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Murfreesboro Fire Captain Files Federal Lawsuit Alleging Discrimination

A Murfreesboro fire captain who says he was forced to resign or lose his pension after complaining about time clock issues has filed a federal lawsuit alleging that he was targeted because he is black, the Daily News Journal reports. The complaint maintains that Battalion Chief Daryl Alexander changed plaintiff Theodore Pertiller’s time records without reason and that Pertiller was not properly compensated for overtime worked, stating there was no legitimate reason for Alexander’s actions and "similarly situated non-African-American employees were not subjected to this type of conduct." Pertiller says he complained to the City’s Human Resources Department about the incident, and that the city’s Human Resources Department agreed that race may have been a factor. City spokesman Mike Browning denied the allegations and said that Pertiller chose to retire prior to completion of the disciplinary process.
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Clarksville-Montgomery County to Hold Public Hearings Regarding Growth Plan

The city of Clarksville will hold two public hearings regarding its 20-year Growth Plan that will determine potential annexations for areas of Montgomery County into the city, the Leaf Chronicle reports. The Growth Plan is a long-range planning map that seeks to determine where future population growth will most likely happen within the county. Public hearing dates are listed below. You can also send comments via email to rpc@cityofclarksville.com by Oct. 9.
  • Monday, Sept. 30, from 6 – 8 p.m., Rossview Elementary School gymnasium, 2235 Cardinal Ln., Clarksville
  • Tuesday, Oct. 1, from 6 – 8 p.m., Civic Hall, Montgomery County Veterans Plaza, 350 Pageant Ln. Suite 201, Clarksville
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Shelby County Considers Next Steps if Memphis Tax Hike Passes

As Memphians prepare to vote on a sales tax referendum intended to fund police and fire department pensions, Shelby County Commissioner Edmund Ford, Jr. is considering strategies on how best to split the revenue from those taxes between the county and the city, the Commercial Appeal reports. Ford has been a vocal detractor of the referendum, saying sales taxes are “arguably the most regressive” and “take a larger percentage of income from low-income taxpayers than from high-income taxpayers.” If the city’s tax policy passes, the county could raise its own sales tax rate up to that of the city rate. The referendum is up for vote on Oct. 3.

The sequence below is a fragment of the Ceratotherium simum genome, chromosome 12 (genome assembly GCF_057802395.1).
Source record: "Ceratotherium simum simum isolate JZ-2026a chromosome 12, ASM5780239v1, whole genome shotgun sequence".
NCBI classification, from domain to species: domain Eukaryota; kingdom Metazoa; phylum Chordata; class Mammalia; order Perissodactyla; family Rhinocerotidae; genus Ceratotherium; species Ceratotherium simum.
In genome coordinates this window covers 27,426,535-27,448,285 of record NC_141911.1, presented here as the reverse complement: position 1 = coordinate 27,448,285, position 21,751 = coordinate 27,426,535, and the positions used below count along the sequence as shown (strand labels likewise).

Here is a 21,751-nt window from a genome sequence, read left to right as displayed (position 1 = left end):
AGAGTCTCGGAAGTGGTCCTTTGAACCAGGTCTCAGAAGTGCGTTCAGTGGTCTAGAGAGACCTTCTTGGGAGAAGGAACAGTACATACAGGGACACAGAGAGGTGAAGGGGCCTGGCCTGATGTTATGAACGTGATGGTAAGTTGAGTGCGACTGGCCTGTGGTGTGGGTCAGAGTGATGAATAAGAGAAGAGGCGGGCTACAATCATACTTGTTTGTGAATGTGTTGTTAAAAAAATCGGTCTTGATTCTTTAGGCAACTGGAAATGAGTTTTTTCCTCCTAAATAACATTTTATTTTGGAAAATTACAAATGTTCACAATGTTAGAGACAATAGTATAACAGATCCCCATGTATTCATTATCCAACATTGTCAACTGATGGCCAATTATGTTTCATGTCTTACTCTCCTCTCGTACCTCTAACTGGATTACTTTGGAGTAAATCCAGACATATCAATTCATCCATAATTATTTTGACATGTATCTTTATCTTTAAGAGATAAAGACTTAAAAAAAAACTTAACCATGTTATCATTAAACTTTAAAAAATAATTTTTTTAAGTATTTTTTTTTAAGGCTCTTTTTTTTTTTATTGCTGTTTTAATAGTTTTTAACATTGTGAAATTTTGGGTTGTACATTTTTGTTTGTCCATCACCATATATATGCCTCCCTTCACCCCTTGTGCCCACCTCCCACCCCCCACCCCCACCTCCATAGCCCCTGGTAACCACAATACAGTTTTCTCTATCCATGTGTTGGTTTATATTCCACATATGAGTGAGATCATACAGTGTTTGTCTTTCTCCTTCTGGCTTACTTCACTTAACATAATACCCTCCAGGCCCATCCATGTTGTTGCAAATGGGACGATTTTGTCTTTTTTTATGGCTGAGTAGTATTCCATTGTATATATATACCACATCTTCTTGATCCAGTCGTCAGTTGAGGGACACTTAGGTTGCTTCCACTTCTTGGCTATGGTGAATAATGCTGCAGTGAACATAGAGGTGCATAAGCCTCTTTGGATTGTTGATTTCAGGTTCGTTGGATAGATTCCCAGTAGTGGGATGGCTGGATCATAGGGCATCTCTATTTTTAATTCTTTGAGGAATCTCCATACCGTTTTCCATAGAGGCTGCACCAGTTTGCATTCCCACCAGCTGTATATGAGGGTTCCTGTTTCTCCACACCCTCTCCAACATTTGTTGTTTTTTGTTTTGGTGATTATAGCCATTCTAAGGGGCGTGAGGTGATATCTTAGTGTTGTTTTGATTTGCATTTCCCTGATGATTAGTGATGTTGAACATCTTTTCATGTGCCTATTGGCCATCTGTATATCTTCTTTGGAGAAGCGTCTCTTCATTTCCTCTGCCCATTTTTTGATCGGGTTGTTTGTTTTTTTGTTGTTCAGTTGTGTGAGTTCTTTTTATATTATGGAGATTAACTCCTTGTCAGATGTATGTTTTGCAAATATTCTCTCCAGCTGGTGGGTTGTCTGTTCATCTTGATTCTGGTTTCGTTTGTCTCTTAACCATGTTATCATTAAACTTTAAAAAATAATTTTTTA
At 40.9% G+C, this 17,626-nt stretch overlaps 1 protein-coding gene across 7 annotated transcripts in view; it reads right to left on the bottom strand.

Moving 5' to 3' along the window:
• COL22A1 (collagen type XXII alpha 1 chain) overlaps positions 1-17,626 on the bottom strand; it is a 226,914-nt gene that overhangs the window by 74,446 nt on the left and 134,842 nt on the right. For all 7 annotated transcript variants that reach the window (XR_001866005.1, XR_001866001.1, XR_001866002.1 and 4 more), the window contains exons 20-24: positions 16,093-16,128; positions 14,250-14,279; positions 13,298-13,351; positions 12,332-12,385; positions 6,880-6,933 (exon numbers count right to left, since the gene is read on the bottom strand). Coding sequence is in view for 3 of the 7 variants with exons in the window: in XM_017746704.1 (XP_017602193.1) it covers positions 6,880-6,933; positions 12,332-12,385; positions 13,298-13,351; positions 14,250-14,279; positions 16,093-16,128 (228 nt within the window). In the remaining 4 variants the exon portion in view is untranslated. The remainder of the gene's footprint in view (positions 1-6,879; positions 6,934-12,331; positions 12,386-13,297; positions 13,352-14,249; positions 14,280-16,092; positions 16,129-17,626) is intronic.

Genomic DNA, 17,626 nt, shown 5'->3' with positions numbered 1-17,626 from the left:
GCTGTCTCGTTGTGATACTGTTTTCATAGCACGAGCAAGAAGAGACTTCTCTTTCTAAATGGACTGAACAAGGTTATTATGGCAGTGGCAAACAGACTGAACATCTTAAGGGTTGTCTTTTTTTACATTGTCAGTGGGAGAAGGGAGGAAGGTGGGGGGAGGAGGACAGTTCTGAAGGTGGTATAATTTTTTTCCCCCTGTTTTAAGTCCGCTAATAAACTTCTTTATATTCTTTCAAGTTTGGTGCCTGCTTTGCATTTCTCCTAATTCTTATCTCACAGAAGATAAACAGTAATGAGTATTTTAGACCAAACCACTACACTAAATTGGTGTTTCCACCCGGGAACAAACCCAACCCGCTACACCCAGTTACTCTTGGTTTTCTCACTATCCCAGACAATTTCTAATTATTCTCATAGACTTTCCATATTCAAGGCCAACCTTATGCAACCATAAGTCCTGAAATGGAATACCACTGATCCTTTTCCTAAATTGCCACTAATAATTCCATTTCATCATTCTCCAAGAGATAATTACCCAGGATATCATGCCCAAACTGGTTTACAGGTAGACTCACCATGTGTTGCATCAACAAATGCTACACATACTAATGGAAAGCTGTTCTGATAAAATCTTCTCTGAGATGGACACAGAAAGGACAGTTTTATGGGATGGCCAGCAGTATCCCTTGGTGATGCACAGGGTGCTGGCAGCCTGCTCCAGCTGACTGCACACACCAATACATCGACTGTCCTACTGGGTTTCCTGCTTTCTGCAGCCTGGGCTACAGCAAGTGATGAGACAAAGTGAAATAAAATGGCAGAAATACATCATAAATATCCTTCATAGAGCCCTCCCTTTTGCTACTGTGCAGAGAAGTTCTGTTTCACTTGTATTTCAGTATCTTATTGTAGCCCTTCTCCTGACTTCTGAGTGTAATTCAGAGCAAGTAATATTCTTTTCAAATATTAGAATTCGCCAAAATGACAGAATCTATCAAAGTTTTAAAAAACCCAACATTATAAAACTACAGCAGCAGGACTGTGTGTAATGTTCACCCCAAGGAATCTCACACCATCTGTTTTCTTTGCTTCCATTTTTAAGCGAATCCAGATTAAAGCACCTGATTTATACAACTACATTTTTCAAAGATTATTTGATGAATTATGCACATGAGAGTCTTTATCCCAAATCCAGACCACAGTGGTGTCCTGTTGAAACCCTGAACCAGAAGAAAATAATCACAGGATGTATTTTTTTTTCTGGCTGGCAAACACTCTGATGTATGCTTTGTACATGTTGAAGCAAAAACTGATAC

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Knoxville City Council Approves Gun Show Ban on City Property

The Knoxville City Council on Tuesday voted 8-1 to formally ask the mayor to consider banning gun shows at city-owned spaces, the Knoxville News Sentinel reports. Councilwoman Gwen McKenzie, who put forth the resolution, said it has nothing to do with her views on legal gun ownership, but feels it is an "insult to injury" for the city to allow gun shows in areas of town that have for years suffered from gun violence. Mayor Madeline Rogero said she supports the resolution and would not allow any new gun show bookings for city-owned property. Successive mayors will have to recommit to the ban for it to remain in effect.

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Secretary of State Hargett Addresses Recently Blocked Voter Registration Law

Tennessee Secretary of State Tre Hargett on Tuesday spoke up regarding the new state law that would require voter registration groups to undergo state training, and fine paid registration groups for incomplete forms, The Chattanooga Times Free Press reports. The legislation was introduced after complaints from Republican election officials in Shelby and Davidson counties who said they were overwhelmed by last-minute voter registration forms, many of which were incomplete. Hargett stressed the law was to cover paid registration assistance and said “If you're doing a voter registration drive, you owe it to that individual to make sure that voter registration form is complete … If you turn in a form that's half done, you really haven't helped that voter, have you?" HB1079/SB0971 was set to take effect on October 1; however, was blocked by by U.S. District Judge Aleta Trauger who called the law a “complex and punitive regulatory scheme.”